It’s been five years since biologists found the first bats killed by white-nose syndrome in a cave near Albany, New York. It’s been four years since the first dead bats were found in Vermont, Massachusetts, and Connecticut.
Since then, the disease has spread throughout the East and Midwest, following a pattern that Jenny Dickson, a wildlife biologist for the Connecticut Department of Energy and Environmental Protection, describes as visible fungus the first year, high mortality the second year, then just a remnant population the third year.
“The good news is that not every bat in caves stricken by white-nose syndrome is dying,” said Mylea Bayless, director of conservation programs for Bat Conservation International in Austin, Texas.
On average, 88 percent of all hibernating bat species in caves and mines in New York, Vermont, Pennsylvania, Virginia, and West Virginia have died since white nose syndrome was first discovered, according to statistics gathered by Gregory Turner of the Pennsylvania Game Commission.
That grim number, however, hides the varying fortunes of the Northeast’s bat species affected by white nose syndrome.
Northern long-eared bats have been the most severely affected, said New York State Department of Environmental Conservation wildlife biologist Carl Herzog. “The loss is something like 98 percent.” This species is close to being extirpated, or going extinct regionally, in the Northeast.
But eastern small-footed bats, which were rare before white-nose syndrome, and the federally endangered Indiana bat, have fared better than some feared, with the Indiana bat declining 72 percent.
The little brown bat, which before white-nose syndrome was the most common bat in the Northeast, has suffered mortality rates of 90 percent or more in most areas.
In contrast, big browns bats have taken over as the most common bat species in most places in the Northeast, although their numbers have declined by 41 percent. Researchers don’t know why big brown bats are not dying at the same rate as the other species. It may be because they hibernate in the warmer, drier parts of the cave, or because they don’t huddle together as closely, or because they start hibernating later and leave hibernation sooner.
The region’s three bat species that migrate south instead of hibernating have not been affected by whitenose syndrome.
Vermont moved quickly to get the little brown bat and the northern long-eared bat listed as endangered species, said Scott Darling, wildlife management program director with the Vermont Department of Fish and Wildlife. An endangered species listing for the tricolored bat is underway and should be completed this summer.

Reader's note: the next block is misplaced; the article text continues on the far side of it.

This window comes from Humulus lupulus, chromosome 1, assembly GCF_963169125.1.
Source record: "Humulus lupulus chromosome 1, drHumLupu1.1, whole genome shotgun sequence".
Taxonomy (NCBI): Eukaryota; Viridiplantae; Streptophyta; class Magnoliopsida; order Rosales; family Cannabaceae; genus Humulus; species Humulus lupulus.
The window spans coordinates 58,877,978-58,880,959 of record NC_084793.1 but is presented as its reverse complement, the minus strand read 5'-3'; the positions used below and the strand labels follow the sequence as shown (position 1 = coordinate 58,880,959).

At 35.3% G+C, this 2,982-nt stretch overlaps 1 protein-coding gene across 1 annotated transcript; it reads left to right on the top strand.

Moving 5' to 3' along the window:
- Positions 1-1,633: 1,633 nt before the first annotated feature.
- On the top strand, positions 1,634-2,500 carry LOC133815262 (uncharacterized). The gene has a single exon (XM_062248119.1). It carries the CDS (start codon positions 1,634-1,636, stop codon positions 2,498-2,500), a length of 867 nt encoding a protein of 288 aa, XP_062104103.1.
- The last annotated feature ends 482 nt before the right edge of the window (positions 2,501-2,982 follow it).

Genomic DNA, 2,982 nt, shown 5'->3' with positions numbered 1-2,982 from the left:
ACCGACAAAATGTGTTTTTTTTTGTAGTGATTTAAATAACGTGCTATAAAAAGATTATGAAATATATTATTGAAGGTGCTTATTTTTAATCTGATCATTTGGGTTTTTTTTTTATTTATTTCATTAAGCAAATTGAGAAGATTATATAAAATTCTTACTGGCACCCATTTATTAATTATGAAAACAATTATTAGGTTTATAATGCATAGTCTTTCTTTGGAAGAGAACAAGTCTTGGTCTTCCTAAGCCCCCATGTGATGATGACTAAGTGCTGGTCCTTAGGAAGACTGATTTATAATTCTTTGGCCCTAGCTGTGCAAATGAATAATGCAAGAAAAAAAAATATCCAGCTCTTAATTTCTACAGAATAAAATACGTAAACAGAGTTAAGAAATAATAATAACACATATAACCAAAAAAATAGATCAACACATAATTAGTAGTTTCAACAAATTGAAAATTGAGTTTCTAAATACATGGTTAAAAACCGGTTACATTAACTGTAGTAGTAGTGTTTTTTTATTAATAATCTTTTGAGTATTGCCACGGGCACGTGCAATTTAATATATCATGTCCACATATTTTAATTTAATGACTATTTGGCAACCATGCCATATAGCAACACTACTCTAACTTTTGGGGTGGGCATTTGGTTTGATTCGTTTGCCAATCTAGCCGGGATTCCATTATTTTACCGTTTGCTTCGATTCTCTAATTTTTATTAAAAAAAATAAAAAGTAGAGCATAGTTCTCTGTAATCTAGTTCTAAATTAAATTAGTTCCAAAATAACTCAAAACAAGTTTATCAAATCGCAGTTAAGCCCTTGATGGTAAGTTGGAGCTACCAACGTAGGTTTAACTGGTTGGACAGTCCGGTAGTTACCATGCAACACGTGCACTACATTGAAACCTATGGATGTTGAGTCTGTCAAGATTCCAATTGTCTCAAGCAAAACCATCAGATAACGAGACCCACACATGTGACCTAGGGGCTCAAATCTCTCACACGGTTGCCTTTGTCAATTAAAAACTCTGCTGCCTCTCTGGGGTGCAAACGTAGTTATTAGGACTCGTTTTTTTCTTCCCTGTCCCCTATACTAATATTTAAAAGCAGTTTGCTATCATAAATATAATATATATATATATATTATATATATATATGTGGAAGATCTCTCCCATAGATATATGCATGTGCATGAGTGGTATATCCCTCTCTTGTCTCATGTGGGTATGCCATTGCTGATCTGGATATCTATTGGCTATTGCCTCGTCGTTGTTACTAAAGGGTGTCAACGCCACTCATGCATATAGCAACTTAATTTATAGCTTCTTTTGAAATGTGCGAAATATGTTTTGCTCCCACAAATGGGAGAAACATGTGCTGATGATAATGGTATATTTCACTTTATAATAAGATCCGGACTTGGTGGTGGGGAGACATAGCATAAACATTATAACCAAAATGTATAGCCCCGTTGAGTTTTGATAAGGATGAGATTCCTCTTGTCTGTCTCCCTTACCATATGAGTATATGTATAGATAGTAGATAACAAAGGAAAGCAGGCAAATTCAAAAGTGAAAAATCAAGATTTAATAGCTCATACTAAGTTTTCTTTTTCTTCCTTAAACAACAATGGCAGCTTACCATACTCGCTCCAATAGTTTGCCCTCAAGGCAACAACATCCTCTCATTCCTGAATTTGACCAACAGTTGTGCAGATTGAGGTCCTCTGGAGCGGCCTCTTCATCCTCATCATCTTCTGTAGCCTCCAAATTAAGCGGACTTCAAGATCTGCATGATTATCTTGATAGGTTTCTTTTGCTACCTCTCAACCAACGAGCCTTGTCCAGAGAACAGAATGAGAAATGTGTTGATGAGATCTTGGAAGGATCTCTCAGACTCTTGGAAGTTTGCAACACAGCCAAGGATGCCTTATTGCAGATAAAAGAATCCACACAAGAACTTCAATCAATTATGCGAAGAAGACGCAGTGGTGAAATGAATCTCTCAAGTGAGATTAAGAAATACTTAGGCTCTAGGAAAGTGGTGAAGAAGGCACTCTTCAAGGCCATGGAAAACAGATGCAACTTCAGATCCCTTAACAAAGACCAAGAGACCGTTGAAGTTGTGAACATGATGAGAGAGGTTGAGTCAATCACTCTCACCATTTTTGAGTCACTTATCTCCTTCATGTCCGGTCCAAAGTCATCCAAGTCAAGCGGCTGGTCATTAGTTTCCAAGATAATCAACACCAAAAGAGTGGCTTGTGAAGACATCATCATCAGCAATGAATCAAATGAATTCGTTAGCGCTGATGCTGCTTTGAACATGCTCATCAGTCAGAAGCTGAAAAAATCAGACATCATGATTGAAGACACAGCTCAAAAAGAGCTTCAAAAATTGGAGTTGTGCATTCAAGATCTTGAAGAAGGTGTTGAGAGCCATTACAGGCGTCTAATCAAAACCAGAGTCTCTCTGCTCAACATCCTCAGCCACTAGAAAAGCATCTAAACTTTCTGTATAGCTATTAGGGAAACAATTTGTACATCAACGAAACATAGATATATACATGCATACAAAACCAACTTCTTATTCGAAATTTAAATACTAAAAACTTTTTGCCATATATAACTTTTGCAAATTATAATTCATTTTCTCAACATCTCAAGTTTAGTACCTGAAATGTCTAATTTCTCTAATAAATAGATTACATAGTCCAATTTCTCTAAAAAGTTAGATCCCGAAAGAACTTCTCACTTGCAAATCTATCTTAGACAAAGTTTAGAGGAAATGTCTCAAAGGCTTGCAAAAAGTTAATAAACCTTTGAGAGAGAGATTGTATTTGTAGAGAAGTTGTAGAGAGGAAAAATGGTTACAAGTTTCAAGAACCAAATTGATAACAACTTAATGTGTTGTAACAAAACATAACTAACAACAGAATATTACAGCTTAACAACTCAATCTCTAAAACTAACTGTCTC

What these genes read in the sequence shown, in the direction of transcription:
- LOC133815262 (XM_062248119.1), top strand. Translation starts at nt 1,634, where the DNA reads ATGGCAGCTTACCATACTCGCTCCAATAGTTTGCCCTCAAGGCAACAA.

The listings, he said, are “an attempt to reduce the non-disease-related mortality,” such as someone killing a colony in an attic.
Listings for these species are underway or under consideration in most of the states in the Northeast, Darling said.
Most states are also asking the public to report any summer bat colonies to the state wildlife department. In Vermont, this request turned up “a tepid ray of hope,” Darling said. Some of the reported colonies were indeed little brown bats, and some little brown bat colonies had as many as 100 animals. Plus, he said, “They were having pups.”
This winter in New York, surveys of hibernation sites showed some population increases. Hailes Cave, where the first bats killed by white-nose syndrome were found, is a good example. That cave had 16,000 bats according to a survey immediately before white nose struck, Herzog said. The first year after white nose was discovered, the population was down to 1,100 bats. At the end of the winter of 2010-2011, it was up to 1,500. That was perhaps a statistical wobble, but at the end of this winter, there were up to 2,400 bats.
What the Vermont and New York findings mean is still unclear. Are bats moving from other locations to hibernation and maternity sites that were temporarily unoccupied because of the die-off? Are bats that once hibernated deep inside caves moving to locations closer to the front? Are these bats resistant to white-nose syndrome, or will they succumb in the infected caves?
The wildlife departments of the northeastern states are cooperating in a banding project that will allow them to more easily track the movement of bats between hibernation sites and perhaps unravel the mystery of the bats’ possible rebound.
Said Emily Brunkhurst, wildlife biologist with the New Hampshire Department of Fish and Game, “It’s nice to have a little bit of hope, because basically, it’s very depressing.”